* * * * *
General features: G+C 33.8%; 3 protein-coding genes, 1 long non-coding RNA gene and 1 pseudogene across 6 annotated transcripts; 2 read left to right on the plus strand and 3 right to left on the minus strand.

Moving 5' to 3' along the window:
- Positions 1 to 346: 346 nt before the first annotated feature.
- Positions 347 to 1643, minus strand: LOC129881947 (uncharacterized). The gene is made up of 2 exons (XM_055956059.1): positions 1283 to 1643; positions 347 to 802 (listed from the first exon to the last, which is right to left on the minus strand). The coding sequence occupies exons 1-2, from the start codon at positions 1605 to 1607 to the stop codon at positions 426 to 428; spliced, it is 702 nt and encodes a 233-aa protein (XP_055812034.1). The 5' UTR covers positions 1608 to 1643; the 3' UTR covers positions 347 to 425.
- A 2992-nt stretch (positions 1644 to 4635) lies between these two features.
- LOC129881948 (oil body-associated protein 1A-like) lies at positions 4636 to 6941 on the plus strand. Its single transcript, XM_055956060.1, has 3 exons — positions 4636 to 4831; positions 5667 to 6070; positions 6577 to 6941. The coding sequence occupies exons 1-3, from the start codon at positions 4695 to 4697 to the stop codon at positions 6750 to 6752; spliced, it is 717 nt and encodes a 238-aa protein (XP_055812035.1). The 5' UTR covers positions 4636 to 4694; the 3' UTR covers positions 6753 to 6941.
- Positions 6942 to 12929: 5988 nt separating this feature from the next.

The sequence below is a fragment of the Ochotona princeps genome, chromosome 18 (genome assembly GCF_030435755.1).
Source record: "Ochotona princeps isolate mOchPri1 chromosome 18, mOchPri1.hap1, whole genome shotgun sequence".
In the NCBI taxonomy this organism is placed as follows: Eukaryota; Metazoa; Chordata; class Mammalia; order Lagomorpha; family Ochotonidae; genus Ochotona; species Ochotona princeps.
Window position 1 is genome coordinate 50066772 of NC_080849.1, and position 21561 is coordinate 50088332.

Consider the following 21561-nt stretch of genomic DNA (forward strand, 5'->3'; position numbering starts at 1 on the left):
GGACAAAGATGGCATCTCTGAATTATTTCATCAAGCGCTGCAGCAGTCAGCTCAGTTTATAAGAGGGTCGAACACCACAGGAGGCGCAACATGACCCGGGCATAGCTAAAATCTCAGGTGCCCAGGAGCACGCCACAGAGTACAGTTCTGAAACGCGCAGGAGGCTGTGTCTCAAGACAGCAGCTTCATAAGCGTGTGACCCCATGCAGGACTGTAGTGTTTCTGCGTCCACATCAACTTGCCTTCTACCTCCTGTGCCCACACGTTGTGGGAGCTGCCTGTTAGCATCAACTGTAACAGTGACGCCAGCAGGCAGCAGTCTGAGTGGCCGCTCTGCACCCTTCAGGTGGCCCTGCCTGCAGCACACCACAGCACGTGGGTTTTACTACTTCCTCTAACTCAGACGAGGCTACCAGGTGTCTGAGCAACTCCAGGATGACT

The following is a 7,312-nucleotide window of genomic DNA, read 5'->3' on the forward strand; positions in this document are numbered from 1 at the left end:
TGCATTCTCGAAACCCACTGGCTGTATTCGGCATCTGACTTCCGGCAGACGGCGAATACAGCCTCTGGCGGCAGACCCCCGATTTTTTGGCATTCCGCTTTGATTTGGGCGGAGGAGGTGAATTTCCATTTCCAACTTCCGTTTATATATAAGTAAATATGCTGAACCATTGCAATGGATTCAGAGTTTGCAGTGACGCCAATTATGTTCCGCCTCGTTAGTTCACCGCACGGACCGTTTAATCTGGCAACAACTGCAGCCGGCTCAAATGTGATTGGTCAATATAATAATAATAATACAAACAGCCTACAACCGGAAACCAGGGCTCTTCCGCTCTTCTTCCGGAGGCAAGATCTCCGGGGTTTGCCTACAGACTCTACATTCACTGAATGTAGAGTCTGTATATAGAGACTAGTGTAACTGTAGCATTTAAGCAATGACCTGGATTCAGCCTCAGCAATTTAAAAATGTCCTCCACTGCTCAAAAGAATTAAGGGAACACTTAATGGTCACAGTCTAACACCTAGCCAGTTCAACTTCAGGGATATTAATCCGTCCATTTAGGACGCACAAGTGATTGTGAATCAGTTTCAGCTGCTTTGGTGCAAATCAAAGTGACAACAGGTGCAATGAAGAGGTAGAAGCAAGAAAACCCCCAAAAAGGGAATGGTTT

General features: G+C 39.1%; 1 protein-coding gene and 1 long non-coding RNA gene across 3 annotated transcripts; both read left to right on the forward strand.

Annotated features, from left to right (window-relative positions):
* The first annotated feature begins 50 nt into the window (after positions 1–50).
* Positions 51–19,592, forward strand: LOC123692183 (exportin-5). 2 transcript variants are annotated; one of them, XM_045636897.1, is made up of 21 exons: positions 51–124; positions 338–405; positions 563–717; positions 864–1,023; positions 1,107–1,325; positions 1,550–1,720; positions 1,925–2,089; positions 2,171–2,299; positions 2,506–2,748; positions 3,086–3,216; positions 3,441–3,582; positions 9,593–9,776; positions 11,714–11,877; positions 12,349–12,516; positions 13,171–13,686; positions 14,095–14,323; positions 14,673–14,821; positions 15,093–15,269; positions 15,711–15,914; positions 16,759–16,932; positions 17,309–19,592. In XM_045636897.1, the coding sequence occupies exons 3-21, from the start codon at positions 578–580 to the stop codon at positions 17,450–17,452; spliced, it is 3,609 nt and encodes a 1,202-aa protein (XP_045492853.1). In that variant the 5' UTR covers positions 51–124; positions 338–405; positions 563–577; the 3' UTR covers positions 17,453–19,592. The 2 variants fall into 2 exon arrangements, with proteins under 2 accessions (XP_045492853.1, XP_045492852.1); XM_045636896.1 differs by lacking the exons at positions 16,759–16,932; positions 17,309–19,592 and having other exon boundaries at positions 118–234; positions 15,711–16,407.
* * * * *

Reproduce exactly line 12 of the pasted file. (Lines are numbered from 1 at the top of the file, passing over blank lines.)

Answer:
Consider the following 21561-nt stretch of genomic DNA (forward strand, 5'->3'; position numbering starts at 1 on the left):